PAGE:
Вы находитесь на странице: 1из 4

Dance therapy as treatment of choice for the

emotionally disturbed learning disabled child

Marcia B. Leventhal
This article was first published in Focus on Dance 1X: Dance for the Handicapped, 1980 (pp.4346), edited by Sally Fitt and Ann Riordan. This key piece of writing by Dr Leventhal is reprinted
here with the kind permission of the National Dance Association (NDA), and American Alliance
for Health, Physical Education, Recreation and Dance (AAHPERD).
Dance Therapy and Mainstreaming
The intent of this chapter is to help educators and administrators, faced with choosing specialised
services for handicapped children differentiate dance therapy from other body oriented
experiences, and to help dancers and physical educators learn to develop their skills towards
dance therapy. The options have become particularly relevant since 1978 when including dance
therapy as a related service under PL 94-192 permitted dance therapists to be hired under
federally funded projects designed to improve the educational opportunities of handicapped
children. In addition dance therapists may be
hired under the Comprehensive Employment and Training Act (CETA). While neither of these
two policy-budget options preclude traditional dance
therapy roles in special schools, psychiatric hospitals, mental health treatment centres and the
like, it remains that recent years have seen a shift from dance therapy as only an adjunctive
treatment to its use as a primary therapeutic modality.
To appreciate the virtues of dance therapy, rather than, creative dance, for example, as a treatment
alternative for the emotionally or learning disabled child, one must understand the population to
be served and fundamental differences between an educational and a therapeutic approach. The
intent here is not to argue for one technique over another, but to show how dance therapy may be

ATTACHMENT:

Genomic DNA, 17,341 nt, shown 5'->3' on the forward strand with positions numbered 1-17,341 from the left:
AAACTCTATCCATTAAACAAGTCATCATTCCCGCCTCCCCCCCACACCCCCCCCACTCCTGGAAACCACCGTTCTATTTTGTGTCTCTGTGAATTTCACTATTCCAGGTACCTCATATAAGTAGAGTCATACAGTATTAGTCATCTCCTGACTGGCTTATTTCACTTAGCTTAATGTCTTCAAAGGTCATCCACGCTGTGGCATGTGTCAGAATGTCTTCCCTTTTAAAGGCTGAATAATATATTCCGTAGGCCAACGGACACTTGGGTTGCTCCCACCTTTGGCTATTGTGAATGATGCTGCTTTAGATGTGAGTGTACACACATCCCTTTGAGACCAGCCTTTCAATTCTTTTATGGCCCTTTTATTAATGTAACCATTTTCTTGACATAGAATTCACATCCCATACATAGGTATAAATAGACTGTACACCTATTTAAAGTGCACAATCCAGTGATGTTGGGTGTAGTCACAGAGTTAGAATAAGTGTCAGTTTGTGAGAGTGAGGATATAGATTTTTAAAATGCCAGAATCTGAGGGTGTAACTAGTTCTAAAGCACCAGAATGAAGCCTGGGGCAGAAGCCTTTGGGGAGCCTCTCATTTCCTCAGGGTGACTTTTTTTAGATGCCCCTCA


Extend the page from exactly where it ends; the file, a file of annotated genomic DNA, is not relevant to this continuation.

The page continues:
integrated into a total treatment scheme (social services, psychology, education). Two areas
unique to the dance therapy model are the relationship of the leader to the population served and
the methods used to develop basic force, time, space, and flow movement elements.
The Dance Movement Therapy Process
The wide theoretical base in dance-movement therapy is concerned with the development and
subsequent integration of the total person. Its theory and methodology reflects the therapeutic
powers (relationship, emotional development, symbolic manifestations of inner conflict),
developmental movement, and movement expression. As a theory its technical applications may
treat the area or areas of difficulty developmentally (using preverbal dynamic skills) as well as
the childs symptomatic manifestations of the emotional or behavioural disturbance.
In every activity of the childs day, his competency or lack of competency and experience is
defined, expressed, and exposed through some aspect of movement: a gesture, a motion, or a
change in energy flow. Research has shown a positive correlation between movement flexibility
and range of choice, and the ability to think and to abstract (Hunt 1964). That children with
problems are invariably inflexible in movement, and therefore limited in their range of choice and
ability to think and abstract, are two considerations fundamental to developing dance-movement
therapy programs.
DTAA Journal, Moving On, Volume 11, Nos 1 and 2, 2013 12

A Description of the Populations Being Served

The emotionally disturbed or learning disabled child, whether hyperactive with poorly defined
body boundaries or hypoactive with rigid body boundaries has not developed an internal sense of
time, space, or energy flow through which to receive and process spatial, temporal, and schematic
queues from the environment. The following movement experiences all used within dancemovement therapy directly affect the childs perceptual motor and sensorimotor development and
organisation: (1) gravity or weight experiences (2) body space (kinaesphere) and environmental
space (shapes, sequencing), (3) flow (interactional experiences within the dyadic therapist-child
relationship). Often these children appear not to have developed a sense of their physical selves
or of their centre of gravity. By dealing with perceptual-motor or sensory-motor difficulties
within the therapeutic relationship, positive behaviour and pre-learning changes occur rapidly.
Dance therapy movement experiences build sequentially and developmentally from tactilekinaesthetic stimulation, to body part articulations, to weight and gravity experiences, to
movement dynamics, to locomotion, and finally to expressive self-directed movement. Each
component is a complete structure within itself but necessarily influences following areas,
although a therapist may be working on two or three areas simultaneously.
Selected results of Dance-movement Therapy Treatment
The childs heightened ability to learn and to become socialised results from dance movement
therapy and affects main streaming goals. Dance therapists work directly with sensory motor and
perceptual motor development and integration to build or rebuild body image in its most